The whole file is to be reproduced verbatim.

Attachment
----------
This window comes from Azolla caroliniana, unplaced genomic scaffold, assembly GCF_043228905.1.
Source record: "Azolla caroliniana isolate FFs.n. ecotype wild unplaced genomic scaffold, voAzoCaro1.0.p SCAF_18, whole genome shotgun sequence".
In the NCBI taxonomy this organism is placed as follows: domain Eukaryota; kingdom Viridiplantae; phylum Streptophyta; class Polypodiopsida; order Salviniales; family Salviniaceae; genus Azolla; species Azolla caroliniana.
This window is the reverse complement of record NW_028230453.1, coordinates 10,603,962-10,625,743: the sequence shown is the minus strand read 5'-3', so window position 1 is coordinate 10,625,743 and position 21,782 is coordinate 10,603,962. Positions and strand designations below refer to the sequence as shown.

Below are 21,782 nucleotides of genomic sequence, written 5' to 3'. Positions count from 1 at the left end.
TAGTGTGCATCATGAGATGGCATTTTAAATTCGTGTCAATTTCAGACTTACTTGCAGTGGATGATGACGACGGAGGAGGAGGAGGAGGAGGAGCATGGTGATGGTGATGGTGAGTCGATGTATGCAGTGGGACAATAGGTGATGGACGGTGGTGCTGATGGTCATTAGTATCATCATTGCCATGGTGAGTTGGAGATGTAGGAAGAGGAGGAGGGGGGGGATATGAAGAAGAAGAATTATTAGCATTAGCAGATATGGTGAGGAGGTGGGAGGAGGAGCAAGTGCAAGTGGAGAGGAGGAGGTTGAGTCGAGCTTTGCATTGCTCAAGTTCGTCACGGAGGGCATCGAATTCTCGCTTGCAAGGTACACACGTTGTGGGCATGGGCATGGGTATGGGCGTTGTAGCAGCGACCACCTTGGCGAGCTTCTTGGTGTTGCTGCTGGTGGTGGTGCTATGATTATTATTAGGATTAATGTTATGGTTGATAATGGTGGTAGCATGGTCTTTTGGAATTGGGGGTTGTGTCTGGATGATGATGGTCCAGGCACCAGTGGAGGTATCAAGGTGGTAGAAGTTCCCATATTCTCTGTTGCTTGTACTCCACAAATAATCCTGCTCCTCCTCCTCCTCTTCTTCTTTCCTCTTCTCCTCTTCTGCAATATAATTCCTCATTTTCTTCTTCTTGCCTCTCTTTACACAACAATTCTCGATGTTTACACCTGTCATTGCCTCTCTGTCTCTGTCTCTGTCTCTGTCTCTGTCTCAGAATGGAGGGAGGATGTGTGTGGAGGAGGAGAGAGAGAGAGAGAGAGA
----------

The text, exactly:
This window comes from Azolla caroliniana, unplaced genomic scaffold, assembly GCF_043228905.1.
Source record: "Azolla caroliniana isolate FFs.n. ecotype wild unplaced genomic scaffold, voAzoCaro1.0.p SCAF_18, whole genome shotgun sequence".
In the NCBI taxonomy this organism is placed as follows: domain Eukaryota; kingdom Viridiplantae; phylum Streptophyta; class Polypodiopsida; order Salviniales; family Salviniaceae; genus Azolla; species Azolla caroliniana.
This window is the reverse complement of record NW_028230453.1, coordinates 10,603,962-10,625,743: the sequence shown is the minus strand read 5'-3', so window position 1 is coordinate 10,625,743 and position 21,782 is coordinate 10,603,962. Positions and strand designations below refer to the sequence as shown.

Below are 21,782 nucleotides of genomic sequence, written 5' to 3'. Positions count from 1 at the left end.
TAGTGTGCATCATGAGATGGCATTTTAAATTCGTGTCAATTTCAGACTTACTTGCAGTGGATGATGACGACGGAGGAGGAGGAGGAGGAGGAGCATGGTGATGGTGATGGTGAGTCGATGTATGCAGTGGGACAATAGGTGATGGACGGTGGTGCTGATGGTCATTAGTATCATCATTGCCATGGTGAGTTGGAGATGTAGGAAGAGGAGGAGGGGGGGGATATGAAGAAGAAGAATTATTAGCATTAGCAGATATGGTGAGGAGGTGGGAGGAGGAGCAAGTGCAAGTGGAGAGGAGGAGGTTGAGTCGAGCTTTGCATTGCTCAAGTTCGTCACGGAGGGCATCGAATTCTCGCTTGCAAGGTACACACGTTGTGGGCATGGGCATGGGTATGGGCGTTGTAGCAGCGACCACCTTGGCGAGCTTCTTGGTGTTGCTGCTGGTGGTGGTGCTATGATTATTATTAGGATTAATGTTATGGTTGATAATGGTGGTAGCATGGTCTTTTGGAATTGGGGGTTGTGTCTGGATGATGATGGTCCAGGCACCAGTGGAGGTATCAAGGTGGTAGAAGTTCCCATATTCTCTGTTGCTTGTACTCCACAAATAATCCTGCTCCTCCTCCTCCTCTTCTTCTTTCCTCTTCTCCTCTTCTGCAATATAATTCCTCATTTTCTTCTTCTTGCCTCTCTTTACACAACAATTCTCGATGTTTACACCTGTCATTGCCTCTCTGTCTCTGTCTCTGTCTCTGTCTCTGTCTCAGAATGGAGGGAGGATGTGTGTGGAGGAGGAGAGAGAGAGAGAGAGAGA